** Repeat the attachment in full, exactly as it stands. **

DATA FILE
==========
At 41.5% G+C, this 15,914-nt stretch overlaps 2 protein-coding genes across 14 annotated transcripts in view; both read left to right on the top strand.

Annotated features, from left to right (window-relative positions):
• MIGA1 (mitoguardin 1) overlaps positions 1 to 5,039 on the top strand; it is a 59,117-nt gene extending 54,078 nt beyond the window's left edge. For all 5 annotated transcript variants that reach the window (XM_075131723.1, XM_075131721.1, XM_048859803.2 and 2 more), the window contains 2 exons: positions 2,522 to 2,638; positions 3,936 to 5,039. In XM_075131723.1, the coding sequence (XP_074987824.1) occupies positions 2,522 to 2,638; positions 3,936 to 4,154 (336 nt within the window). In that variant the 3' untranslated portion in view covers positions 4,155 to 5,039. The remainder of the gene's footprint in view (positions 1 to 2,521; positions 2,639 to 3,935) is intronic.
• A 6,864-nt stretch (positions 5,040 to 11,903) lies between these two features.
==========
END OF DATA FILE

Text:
At 41.5% G+C, this 15,914-nt stretch overlaps 2 protein-coding genes across 14 annotated transcripts in view; both read left to right on the top strand.

Annotated features, from left to right (window-relative positions):
• MIGA1 (mitoguardin 1) overlaps positions 1 to 5,039 on the top strand; it is a 59,117-nt gene extending 54,078 nt beyond the window's left edge. For all 5 annotated transcript variants that reach the window (XM_075131723.1, XM_075131721.1, XM_048859803.2 and 2 more), the window contains 2 exons: positions 2,522 to 2,638; positions 3,936 to 5,039. In XM_075131723.1, the coding sequence (XP_074987824.1) occupies positions 2,522 to 2,638; positions 3,936 to 4,154 (336 nt within the window). In that variant the 3' untranslated portion in view covers positions 4,155 to 5,039. The remainder of the gene's footprint in view (positions 1 to 2,521; positions 2,639 to 3,935) is intronic.
• A 6,864-nt stretch (positions 5,040 to 11,903) lies between these two features.